It even has one of those things that makes it vibrate slightly when using the keyboard and making selections. It's the first time I've seen this feature on a tablet. It's rather annoying. There's an option to turn it off in settings but it still does it sometimes regardless.
The Paladin has Wi-Fi and also supports some kind of external 3G modems, but I couldn't find any information about them. Might be a region-specific thing.
The Paladin's screen is pretty much what you'd expect from a budget tablet. The viewing angles aren't very good. It's okay in landscape mode but in portrait mode just slightly tilting it one way or the other makes the lighting look odd. And one edge of the screen is slightly brighter than the rest.
The screen measures 7" inches diagonally with a resolution of 800 x 480. It has a two-point capacitive touchscreen that works fairly well but it doesn't always respond to the first press.
Battery life is always hard to estimate since there are so many factors involved. Playing games, web browsing, the average seems to be around 6-7 hours. Not great, but typical for a tablet that size.
Sleep mode drains surprisingly little battery power so that's a definite plus. I left the Paladin sitting in sleep mode untouched for a solid week and it still had over 75% battery power when I turned it back on.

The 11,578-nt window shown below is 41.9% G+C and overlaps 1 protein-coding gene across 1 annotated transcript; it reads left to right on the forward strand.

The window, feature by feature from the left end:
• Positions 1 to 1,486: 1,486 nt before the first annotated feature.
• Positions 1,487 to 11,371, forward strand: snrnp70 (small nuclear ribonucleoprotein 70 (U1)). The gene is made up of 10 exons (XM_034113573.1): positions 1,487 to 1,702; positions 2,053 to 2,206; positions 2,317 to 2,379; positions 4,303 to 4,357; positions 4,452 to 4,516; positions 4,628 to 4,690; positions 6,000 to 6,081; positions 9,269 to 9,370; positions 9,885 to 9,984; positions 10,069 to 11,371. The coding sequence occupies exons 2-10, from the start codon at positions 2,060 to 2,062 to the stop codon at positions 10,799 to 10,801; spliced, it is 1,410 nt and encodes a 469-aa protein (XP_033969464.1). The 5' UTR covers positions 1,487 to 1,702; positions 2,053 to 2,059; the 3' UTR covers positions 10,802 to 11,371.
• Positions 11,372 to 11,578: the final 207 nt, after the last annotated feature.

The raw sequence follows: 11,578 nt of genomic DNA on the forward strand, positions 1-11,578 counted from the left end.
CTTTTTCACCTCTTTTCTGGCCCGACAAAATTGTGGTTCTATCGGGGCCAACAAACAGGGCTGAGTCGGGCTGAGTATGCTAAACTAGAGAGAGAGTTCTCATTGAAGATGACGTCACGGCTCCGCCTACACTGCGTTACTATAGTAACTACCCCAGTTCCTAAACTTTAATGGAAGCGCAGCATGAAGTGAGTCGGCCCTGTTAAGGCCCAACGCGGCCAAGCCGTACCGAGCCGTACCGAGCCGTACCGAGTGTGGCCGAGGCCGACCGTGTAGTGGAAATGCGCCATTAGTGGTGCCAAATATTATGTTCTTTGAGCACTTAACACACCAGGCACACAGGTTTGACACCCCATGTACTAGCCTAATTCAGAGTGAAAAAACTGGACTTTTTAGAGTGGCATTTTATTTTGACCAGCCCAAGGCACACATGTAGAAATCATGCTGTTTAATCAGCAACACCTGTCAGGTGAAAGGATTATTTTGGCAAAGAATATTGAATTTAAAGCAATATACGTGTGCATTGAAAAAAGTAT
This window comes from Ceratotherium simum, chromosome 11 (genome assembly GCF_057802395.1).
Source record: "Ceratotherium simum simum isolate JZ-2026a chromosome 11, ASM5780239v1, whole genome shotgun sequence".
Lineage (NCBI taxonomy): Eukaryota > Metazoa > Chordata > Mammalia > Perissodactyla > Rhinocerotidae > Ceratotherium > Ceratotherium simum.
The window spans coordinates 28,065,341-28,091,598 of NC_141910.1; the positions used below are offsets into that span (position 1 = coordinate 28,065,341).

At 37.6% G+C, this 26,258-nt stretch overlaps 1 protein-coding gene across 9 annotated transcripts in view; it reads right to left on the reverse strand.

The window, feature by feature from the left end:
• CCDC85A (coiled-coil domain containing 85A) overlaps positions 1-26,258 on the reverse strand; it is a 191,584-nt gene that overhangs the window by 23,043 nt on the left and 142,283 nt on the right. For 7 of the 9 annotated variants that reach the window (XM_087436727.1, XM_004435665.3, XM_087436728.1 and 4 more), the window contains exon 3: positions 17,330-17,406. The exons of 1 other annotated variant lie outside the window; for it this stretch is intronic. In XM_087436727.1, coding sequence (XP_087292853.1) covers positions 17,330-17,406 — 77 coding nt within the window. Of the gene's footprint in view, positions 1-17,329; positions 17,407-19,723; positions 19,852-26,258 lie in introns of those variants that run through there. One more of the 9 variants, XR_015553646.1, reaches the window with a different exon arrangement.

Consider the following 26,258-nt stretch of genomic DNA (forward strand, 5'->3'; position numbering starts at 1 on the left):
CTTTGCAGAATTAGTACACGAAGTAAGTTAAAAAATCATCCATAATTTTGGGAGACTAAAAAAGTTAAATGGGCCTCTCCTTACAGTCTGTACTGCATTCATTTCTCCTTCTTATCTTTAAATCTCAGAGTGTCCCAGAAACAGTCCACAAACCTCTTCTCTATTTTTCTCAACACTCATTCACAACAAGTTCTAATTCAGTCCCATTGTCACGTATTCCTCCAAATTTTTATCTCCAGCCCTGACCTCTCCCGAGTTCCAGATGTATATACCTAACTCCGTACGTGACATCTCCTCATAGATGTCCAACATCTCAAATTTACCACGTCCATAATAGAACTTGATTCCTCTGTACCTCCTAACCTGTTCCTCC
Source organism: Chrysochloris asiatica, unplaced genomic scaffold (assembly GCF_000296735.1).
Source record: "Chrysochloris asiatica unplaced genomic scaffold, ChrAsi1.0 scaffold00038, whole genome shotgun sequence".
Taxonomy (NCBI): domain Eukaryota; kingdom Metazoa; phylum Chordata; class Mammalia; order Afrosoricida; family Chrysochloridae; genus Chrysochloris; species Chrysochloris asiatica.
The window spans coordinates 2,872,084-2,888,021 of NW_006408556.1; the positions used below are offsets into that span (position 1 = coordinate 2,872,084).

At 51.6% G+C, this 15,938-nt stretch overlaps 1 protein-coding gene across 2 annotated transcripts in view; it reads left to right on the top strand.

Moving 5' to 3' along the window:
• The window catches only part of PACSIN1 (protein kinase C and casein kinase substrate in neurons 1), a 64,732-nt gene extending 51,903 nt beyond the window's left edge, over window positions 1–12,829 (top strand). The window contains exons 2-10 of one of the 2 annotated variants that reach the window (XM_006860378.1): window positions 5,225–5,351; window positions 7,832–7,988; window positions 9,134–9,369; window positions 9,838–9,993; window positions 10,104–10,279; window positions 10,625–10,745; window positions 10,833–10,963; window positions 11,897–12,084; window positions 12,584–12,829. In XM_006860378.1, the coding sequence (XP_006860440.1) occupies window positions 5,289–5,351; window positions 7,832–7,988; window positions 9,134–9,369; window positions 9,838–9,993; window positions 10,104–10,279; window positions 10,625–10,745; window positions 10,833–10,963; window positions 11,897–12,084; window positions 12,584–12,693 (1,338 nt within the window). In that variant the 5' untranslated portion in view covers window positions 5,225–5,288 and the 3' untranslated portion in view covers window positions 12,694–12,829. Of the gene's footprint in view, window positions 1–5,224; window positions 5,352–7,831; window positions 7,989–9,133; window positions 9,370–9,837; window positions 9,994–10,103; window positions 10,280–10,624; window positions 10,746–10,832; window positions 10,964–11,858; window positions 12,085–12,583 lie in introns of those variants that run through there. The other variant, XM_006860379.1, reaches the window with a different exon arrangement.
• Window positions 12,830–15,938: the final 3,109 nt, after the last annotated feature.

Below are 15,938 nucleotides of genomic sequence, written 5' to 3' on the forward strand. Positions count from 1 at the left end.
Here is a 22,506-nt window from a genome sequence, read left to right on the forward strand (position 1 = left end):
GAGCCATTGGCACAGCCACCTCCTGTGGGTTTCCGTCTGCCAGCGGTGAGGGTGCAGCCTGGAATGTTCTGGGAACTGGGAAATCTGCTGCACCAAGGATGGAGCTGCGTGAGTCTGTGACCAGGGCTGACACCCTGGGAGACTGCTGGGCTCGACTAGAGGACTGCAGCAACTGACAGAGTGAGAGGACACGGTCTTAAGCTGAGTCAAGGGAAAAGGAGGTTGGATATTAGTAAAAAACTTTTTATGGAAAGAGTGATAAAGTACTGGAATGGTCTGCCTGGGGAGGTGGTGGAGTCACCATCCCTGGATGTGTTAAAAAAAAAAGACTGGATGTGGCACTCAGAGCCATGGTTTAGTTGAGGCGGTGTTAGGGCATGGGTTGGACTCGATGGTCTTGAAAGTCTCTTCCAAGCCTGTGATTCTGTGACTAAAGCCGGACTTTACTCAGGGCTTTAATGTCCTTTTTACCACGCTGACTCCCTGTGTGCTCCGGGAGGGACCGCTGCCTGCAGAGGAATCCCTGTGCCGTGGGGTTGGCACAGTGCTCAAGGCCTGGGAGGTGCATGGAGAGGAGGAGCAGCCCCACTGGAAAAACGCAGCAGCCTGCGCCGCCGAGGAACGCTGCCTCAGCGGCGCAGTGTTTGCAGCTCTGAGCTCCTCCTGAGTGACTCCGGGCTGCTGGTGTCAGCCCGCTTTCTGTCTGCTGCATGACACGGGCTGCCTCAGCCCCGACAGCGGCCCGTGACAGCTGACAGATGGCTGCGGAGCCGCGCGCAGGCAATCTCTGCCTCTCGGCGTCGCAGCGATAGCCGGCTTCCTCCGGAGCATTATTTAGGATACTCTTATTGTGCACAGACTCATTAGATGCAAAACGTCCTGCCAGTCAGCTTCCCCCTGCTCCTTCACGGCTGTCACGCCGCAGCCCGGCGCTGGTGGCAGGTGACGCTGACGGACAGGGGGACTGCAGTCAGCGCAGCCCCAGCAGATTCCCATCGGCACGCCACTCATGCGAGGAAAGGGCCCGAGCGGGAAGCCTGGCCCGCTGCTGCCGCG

The Novo 7 Paladin comes equipped with an Xburst 1GHz Ingenic JZ4770 MIPS processor. The vast majority of tablets use ARM processors, and Android apps are designed to work with them. So that means a lot of apps aren't going to work on the Paladin.
Developers have put together something called the Magic Code app that makes it possible to run ARM-based apps on a MIPS device. After installing Magic Code, you simply open the app and turn it on to activate it. It definitely helps make more apps install and run, but it's not a going to work for everything. Some apps may install but they won't work right.
The Novo 7 Paladin comes with Android 4.0.1, the initial release of Ice Cream Sandwich. For the first two weeks it was running that and then as I started to write this review I discovered the Ainovo website has a download for Android 4.0.3, the newer version of ICS.
So I downloaded and installed it and the Paladin is running even smoother now, but the update removed the Android Market app and Gmail, along with all the apps I had added, and wiped cache and data, so all apps and everything reset back to square one. Then I pretty much had to start all over again with this review since it changed everything. D'oh!
Here's how to update the firmware on the Novo 7 Paladin:
- Download the update package from the Ainovo website.
- Place the update.zip file on a microSD card and insert in into the tablet.
- Power off the tablet. Then hold down the power button and volume + key to turn the device on. As soon as the Android logo appears, release the power and volume buttons. A big Android character will appear with a progress indicator below it. The update will apply and the device will reboot, and rebooting takes a long time the first time.